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Key Components Of A Flexographic Printing Machine

Posted by David Lee on Jan 19, 2017 3:33:00 PM

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The Flexographic printing process offers businesses many benefits, not the least of which is significant cost savings when doing medium to large print runs. However a modern flexo press equally it also has the ability to handle short, medium and high output levels, this printing process can accomplish small or large jobs be that in single colour or in multiple colours.

How does a flexographic printing machine accomplish such a high level of quality so cost-effectively and in such a short amount of time? It can do so because of the following robust, high-performance components.


Key Components For Ink Distribution

In modern flexo systems only one or two rollers are involved with the actual distribution of ink during flexographic process: the fountain roller and the anilox roller.

The fountain roller is responsible for transferring the ink from the ink pan in the machine to the anilox roller. The anilox roller’s job is to meter the ink in such a way as to achieve uniform ink thickness on the material being printed. The anilox roller has a unique construction that consists of a series of engraved cells. Each cell carries a particular amount of ink to be distributed.

To prevent ink build-up, a doctor blade may be installed. Its job is to ensure that no ink is transferred beyond that contained in the cells of the anilox roller. The blade scrapes the roller to remove excess ink, and is made of a precision polymer or polished hardened steel material with a bevelled edge.

Key Components For Ink Application

Ink travels from the anilox roller onto a second cylinder called the Print cylinder which carries a flexible polymer printing plate, which is responsible for the transfer of the image to the substrate. The substrate is carried on an impression cylinder which presses the material against the printing cylinder and transfers the desired image.

The adhesive tape used to hold the polymer plate in place is double-sided and precision engineered. Consisting of several layers of material, including release liner, reinforcement film and compressible foam, the tape’s tack is incredibly important, as this property will determine how well the tape holds the plate in place, as well as how easy it will be to remove at the end of a printing job.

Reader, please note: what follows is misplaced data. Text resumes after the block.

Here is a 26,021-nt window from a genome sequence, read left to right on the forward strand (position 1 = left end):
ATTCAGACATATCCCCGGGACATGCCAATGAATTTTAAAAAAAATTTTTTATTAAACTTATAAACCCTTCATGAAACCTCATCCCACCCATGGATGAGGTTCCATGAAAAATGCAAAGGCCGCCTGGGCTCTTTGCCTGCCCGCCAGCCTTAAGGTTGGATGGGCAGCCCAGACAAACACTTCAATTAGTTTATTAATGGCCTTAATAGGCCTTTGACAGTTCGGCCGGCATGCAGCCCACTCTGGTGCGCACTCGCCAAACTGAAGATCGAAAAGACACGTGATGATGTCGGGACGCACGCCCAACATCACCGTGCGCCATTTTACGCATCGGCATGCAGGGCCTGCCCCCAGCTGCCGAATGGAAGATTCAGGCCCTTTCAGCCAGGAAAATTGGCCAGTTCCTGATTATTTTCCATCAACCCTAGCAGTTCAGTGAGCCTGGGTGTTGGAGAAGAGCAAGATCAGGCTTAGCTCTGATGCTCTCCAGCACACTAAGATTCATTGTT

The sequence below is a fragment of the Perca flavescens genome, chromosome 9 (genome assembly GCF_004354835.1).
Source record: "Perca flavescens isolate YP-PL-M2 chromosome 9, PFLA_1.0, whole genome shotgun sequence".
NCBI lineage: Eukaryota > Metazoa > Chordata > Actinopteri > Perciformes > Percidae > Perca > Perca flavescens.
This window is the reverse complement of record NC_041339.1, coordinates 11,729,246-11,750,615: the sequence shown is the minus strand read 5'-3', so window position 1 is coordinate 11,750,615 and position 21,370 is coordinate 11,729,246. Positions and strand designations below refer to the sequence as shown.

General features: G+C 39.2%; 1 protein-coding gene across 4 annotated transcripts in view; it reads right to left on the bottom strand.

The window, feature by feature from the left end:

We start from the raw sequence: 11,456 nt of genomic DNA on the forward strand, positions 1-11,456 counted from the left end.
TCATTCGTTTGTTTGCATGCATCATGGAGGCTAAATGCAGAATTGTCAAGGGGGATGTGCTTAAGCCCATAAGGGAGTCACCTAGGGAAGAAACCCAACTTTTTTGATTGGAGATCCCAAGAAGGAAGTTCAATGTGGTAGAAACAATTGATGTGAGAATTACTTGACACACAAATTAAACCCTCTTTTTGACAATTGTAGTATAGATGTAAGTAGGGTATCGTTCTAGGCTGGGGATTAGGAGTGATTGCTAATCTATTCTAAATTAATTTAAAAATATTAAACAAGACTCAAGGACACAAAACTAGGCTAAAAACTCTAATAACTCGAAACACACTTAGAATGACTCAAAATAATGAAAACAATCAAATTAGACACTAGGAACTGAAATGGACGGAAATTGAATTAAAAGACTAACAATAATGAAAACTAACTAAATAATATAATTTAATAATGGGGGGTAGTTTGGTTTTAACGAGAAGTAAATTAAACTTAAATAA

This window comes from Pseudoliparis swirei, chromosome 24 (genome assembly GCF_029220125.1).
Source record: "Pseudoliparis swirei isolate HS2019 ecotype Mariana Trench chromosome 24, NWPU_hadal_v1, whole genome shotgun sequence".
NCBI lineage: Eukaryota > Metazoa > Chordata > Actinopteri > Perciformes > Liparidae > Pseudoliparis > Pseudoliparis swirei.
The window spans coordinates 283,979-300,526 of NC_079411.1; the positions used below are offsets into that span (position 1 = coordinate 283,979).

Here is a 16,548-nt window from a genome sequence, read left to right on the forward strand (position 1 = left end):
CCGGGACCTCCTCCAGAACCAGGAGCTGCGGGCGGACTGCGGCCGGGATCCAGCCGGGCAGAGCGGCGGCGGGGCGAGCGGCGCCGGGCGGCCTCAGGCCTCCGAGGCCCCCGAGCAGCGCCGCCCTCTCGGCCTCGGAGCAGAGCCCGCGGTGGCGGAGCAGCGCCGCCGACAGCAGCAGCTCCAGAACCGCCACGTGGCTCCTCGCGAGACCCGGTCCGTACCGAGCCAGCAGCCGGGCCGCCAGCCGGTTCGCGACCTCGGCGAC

The technology of flexo printing plates have made great strides forward that have ensured that today Flexo is the preferred choice of production. No greater advance came from the change from rubber printing plates to photopolymer plate technology which allowed higher resolution to be achieved challenging offset & letterpress quality.

Crucial Press Parts

Flexographic machines can produce large volumes of high-quality print due to their capability to precisely control roll web tension through the press, print many colours at high speed and dry Inks efficiently without affecting the product.

The infeed, unwind & outfeed, rewind section of these machines are strictly controlled with closed loop tension systems and perform irrespective of the substrate type or thickness. These systems can handle films down to 30 microns up to 350 gsm board. 

Print modules need to be robust to ensure vibration is not transmitted through to print, the components used consisting of impression, plate, anilox and fountain rolls, is crucial to print quality.  The drying systems must be isolated so heat & light does not affect the immediate point of printing or Inks held within, and at the same time they should be efficient in drying inks at high speed and controlled at lower speeds so not to affect the substrate.

The five types of ink able for use in flexographic printing – Chemical curing, UV curing, electron beam curing, water-based and solvent-based inks – can also ensure short drying times.

Flexographic Printing Press Types

There are three main types of flexographic printing press, each with their own unique advantages.

  • The in-line press sees colour stations being horizontally placed so that printing can occur on both sides of the substrate with the help of a turn bar. In-line flexographic presses offer the ability to print on heavier substrates. These presses can run at very high speeds. The more colours/processes the longer the press, thus these machine can have a large footprint.
  • The central impression press’s colours are arranged in a circle/ satellite around the large central impression cylinder. It is possible to print on both sides of the substrate, although this can restrict the available printing width, its main advantage is excellent print stability & quality in the form of colour and clarity. These machines are relatively compact for their high capability.
  • The stack press’s colour stations are vertically stacked, which allows operators easy access. Stack presses can print on both sides of a substrate. Stack presses have a small footprint, but access to top & lower print stations can be difficult, but this is the compromise. 

It is due to the interplay of the components mentioned above that flexographic printing offers a level of versatility that so few other printing types can match.

Find Out More About Flexo-Printing

If you would like to find out more about flexo-printing and how it is used in industry, download our new Ultimate Guide to Flexo-Printing. Written by our team here at Focus, the guide is based on our many years’ experience designing, installing and maintaining high-quality print machines for various sectors.

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Topics: Flexographic Printing

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